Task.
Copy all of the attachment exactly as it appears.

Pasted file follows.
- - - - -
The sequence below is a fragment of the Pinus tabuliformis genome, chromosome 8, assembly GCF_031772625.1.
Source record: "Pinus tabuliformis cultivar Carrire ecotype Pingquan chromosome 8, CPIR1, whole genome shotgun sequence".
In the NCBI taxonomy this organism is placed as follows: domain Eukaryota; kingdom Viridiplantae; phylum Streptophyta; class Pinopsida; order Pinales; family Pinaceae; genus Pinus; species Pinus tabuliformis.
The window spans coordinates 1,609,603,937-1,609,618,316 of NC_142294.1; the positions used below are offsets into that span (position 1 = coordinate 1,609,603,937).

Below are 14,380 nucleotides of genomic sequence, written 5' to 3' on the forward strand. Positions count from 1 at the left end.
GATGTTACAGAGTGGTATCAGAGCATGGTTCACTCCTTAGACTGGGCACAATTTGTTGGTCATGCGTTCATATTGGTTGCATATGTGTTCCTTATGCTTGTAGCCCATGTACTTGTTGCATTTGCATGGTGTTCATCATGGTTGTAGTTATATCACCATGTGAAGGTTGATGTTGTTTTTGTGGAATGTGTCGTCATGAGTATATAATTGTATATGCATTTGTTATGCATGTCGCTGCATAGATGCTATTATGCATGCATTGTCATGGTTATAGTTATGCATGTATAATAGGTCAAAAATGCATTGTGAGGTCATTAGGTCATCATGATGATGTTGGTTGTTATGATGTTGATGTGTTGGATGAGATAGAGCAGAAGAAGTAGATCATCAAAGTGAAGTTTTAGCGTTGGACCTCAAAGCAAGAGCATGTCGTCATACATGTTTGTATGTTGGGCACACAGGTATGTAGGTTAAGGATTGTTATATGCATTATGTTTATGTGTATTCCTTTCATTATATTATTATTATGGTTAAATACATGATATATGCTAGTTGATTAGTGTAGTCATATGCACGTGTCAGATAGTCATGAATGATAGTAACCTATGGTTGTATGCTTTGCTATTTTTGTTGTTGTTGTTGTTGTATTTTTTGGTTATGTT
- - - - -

The sequence below is a fragment of the Pinus tabuliformis genome, chromosome 8, assembly GCF_031772625.1.
Source record: "Pinus tabuliformis cultivar Carrire ecotype Pingquan chromosome 8, CPIR1, whole genome shotgun sequence".
In the NCBI taxonomy this organism is placed as follows: domain Eukaryota; kingdom Viridiplantae; phylum Streptophyta; class Pinopsida; order Pinales; family Pinaceae; genus Pinus; species Pinus tabuliformis.
The window spans coordinates 1,609,603,937-1,609,618,316 of NC_142294.1; the positions used below are offsets into that span (position 1 = coordinate 1,609,603,937).

Below are 14,380 nucleotides of genomic sequence, written 5' to 3' on the forward strand. Positions count from 1 at the left end.
GATGTTACAGAGTGGTATCAGAGCATGGTTCACTCCTTAGACTGGGCACAATTTGTTGGTCATGCGTTCATATTGGTTGCATATGTGTTCCTTATGCTTGTAGCCCATGTACTTGTTGCATTTGCATGGTGTTCATCATGGTTGTAGTTATATCACCATGTGAAGGTTGATGTTGTTTTTGTGGAATGTGTCGTCATGAGTATATAATTGTATATGCATTTGTTATGCATGTCGCTGCATAGATGCTATTATGCATGCATTGTCATGGTTATAGTTATGCATGTATAATAGGTCAAAAATGCATTGTGAGGTCATTAGGTCATCATGATGATGTTGGTTGTTATGATGTTGATGTGTTGGATGAGATAGAGCAGAAGAAGTAGATCATCAAAGTGAAGTTTTAGCGTTGGACCTCAAAGCAAGAGCATGTCGTCATACATGTTTGTATGTTGGGCACACAGGTATGTAGGTTAAGGATTGTTATATGCATTATGTTTATGTGTATTCCTTTCATTATATTATTATTATGGTTAAATACATGATATATGCTAGTTGATTAGTGTAGTCATATGCACGTGTCAGATAGTCATGAATGATAGTAACCTATGGTTGTATGCTTTGCTATTTTTGTTGTTGTTGTTGTTGTATTTTTTGGTTATGTT